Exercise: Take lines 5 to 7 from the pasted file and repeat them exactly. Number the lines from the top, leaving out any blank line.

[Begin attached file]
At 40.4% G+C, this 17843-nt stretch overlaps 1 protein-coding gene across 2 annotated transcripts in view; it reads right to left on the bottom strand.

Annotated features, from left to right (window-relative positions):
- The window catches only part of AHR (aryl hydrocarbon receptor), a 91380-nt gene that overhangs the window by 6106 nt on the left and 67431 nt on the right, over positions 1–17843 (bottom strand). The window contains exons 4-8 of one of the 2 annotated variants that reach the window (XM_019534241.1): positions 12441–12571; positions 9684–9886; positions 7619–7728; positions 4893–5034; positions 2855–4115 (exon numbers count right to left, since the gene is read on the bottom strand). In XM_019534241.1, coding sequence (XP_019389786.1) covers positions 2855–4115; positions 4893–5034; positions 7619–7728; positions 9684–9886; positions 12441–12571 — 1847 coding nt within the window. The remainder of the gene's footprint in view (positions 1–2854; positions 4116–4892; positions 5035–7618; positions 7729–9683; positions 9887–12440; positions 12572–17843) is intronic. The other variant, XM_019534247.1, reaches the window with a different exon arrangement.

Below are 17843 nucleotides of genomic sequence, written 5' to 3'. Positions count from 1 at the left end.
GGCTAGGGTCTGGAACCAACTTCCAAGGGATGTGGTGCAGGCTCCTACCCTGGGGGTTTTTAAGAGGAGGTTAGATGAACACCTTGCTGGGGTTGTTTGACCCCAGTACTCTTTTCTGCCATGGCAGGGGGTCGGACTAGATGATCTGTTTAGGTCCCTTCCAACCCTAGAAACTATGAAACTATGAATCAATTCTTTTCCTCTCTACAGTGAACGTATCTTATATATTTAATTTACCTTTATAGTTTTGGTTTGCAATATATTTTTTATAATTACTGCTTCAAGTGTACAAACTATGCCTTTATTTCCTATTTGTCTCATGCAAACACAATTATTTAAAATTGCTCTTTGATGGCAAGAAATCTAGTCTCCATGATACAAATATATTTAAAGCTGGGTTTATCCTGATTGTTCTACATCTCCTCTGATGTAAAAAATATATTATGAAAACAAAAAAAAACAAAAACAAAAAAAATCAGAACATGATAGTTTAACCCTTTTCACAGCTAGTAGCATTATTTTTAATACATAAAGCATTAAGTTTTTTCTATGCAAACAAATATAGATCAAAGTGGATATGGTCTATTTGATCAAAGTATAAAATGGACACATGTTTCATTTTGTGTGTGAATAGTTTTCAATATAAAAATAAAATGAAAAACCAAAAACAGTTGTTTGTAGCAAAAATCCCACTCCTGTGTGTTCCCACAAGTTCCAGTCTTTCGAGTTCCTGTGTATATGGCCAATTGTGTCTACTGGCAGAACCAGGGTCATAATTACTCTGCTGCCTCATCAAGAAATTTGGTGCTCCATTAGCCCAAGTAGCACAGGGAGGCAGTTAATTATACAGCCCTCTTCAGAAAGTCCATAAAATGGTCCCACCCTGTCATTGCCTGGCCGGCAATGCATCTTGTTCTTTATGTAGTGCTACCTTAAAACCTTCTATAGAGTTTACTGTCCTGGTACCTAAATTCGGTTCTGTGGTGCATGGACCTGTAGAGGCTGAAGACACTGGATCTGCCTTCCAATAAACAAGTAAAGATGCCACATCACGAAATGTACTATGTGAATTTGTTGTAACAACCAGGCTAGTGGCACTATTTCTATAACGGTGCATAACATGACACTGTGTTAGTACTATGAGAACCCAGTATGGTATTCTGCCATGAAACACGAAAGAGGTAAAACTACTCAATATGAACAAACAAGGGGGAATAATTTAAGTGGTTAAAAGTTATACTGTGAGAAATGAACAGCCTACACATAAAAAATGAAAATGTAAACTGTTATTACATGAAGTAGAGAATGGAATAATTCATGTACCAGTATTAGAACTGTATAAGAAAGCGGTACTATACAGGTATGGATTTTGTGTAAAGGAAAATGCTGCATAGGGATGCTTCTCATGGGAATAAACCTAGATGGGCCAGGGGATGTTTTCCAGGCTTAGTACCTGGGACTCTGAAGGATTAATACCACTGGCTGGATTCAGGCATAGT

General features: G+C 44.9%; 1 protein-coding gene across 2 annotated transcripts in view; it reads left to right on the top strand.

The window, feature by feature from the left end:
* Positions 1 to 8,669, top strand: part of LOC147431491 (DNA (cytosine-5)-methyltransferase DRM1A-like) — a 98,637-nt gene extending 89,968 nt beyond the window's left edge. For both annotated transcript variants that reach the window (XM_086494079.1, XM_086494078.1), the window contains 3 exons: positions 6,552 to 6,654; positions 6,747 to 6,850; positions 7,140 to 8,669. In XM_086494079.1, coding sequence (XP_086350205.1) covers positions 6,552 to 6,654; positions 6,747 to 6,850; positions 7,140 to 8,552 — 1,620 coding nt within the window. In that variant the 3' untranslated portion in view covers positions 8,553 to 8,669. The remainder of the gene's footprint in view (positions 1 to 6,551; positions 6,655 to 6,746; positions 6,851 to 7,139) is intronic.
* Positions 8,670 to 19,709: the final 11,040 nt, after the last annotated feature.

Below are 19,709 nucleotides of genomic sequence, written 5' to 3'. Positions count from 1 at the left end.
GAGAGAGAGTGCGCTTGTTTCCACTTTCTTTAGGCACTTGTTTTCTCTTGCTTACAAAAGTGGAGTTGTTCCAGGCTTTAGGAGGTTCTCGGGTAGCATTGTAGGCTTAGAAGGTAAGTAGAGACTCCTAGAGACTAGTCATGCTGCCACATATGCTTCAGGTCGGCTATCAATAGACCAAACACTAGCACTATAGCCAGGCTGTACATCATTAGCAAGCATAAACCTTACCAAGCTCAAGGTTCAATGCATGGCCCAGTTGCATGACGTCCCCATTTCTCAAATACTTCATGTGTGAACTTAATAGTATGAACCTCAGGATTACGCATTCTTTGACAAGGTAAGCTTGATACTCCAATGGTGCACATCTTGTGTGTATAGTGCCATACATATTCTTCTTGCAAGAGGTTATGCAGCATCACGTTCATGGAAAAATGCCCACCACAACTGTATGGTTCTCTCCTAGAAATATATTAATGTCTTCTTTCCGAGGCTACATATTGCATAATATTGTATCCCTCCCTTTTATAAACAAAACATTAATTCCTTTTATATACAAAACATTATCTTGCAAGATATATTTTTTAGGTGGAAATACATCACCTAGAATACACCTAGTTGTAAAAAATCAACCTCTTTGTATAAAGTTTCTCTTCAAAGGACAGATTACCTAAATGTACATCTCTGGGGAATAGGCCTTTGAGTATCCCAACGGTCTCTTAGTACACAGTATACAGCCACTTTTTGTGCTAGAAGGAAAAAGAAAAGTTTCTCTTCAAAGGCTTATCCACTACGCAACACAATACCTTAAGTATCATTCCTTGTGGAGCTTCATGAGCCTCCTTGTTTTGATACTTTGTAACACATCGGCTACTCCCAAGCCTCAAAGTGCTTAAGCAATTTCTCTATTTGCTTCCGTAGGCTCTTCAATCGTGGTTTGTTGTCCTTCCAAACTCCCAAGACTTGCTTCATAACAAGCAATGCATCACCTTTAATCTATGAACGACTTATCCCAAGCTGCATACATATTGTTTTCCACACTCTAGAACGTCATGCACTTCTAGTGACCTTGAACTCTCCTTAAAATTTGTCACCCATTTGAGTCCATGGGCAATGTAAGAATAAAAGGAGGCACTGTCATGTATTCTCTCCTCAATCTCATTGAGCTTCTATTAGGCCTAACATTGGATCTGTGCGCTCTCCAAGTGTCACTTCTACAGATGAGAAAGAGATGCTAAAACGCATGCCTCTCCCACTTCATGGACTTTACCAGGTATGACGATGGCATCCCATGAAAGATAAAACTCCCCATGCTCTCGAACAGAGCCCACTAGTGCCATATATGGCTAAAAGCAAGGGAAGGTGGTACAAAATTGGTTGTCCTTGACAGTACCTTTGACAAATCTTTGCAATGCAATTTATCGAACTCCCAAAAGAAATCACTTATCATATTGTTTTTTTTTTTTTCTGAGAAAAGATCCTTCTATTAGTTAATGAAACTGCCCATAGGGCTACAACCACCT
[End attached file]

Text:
GGCTAGGGTCTGGAACCAACTTCCAAGGGATGTGGTGCAGGCTCCTACCCTGGGGGTTTTTAAGAGGAGGTTAGATGAACACCTTGCTGGGGTTGTTTGACCCCAGTACTCTTTTCTGCCATGGCAGGGGGTCGGACTAGATGATCTGTTTAGGTCCCTTCCAACCCTAGAAACTATGAAACTATGAATCAATTCTTTTCCTCTCTACAGTGAACGTATCTTATATATTTAATTTACCTTTATAGTTTTGGTTTGCAATATATTTTTTATAATTACTGCTTCAAGTGTACAAACTATGCCTTTATTTCCTATTTGTCTCATGCAAACACAATTATTTAAAATTGCTCTTTGATGGCAAGAAATCTAGTCTCCATGATACAAATATATTTAAAGCTGGGTTTATCCTGATTGTTCTACATCTCCTCTGATGTAAAAAATATATTATGAAAACAAAAAAAAACAAAAACAAAAAAAATCAGAACATGATAGTTTAACCCTTTTCACAGCTAGTAGCATTATTTTTAATACATAAAGCATTAAGTTTTTTCTATGCAAACAAATATAGATCAAAGTGGATATGGTCTATTTGATCAAAGTATAAAATGGACACATGTTTCATTTTGTGTGTGAATAGTTTTCAATATAAAAATAAAATGAAAAACCAAAAACAGTTGTTTGTAGCAAAAATCCCACTCCTGTGTGTTCCCACAAGTTCCAGTCTTTCGAGTTCCTGTGTATATGGCCAATTGTGTCTACTGGCAGAACCAGGGTCATAATTACTCTGCTGCCTCATCAAGAAATTTGGTGCTCCATTAGCCCAAGTAGCACAGGGAGGCAGTTAATTATACAGCCCTCTTCAGAAAGTCCATAAAATGGTCCCACCCTGTCATTGCCTGGCCGGCAATGCATCTTGTTCTTTATGTAGTGCTACCTTAAAACCTTCTATAGAGTTTACTGTCCTGGTACCTAAATTCGGTTCTGTGGTGCATGGACCTGTAGAGGCTGAAGACACTGGATCTGCCTTCCAATAAACAAGTAAAGATGCCACATCACGAAATGTACTATGTGAATTTGTTGTAACAACCAGGCTAGTGGCACTATTTCTATAACGGTGCATAACATGACACTGTGTTAGTACTATGAGAACCCAGTATGGTATTCTGCCATGAAACACGAAAGAGGTAAAACTACTCAATATGAACAAACAAGGGGGAATAATTTAAGTGGTTAAAAGTTATACTGTGAGAAATGAACAGCCTACACATAAAAAATGAAAATGTAAACTGTTATTACATGAAGTAGAGAATGGAATAATTCATGTACCAGTATTAGAACTGTATAAGAAAGCGGTACTATACAGGTATGGATTTTGTGTAAAGGAAAATGCTGCATAGGGATGCTTCTCATGGGAATAAACCTAGATGGGCCAGGGGATGTTTTCCAGGCTTAGTACCTGGGACTCTGAAGGATTAATACCACTGGCTGGATTCAGGCATAGT

General features: G+C 44.9%; 1 protein-coding gene across 2 annotated transcripts in view; it reads left to right on the top strand.

The window, feature by feature from the left end: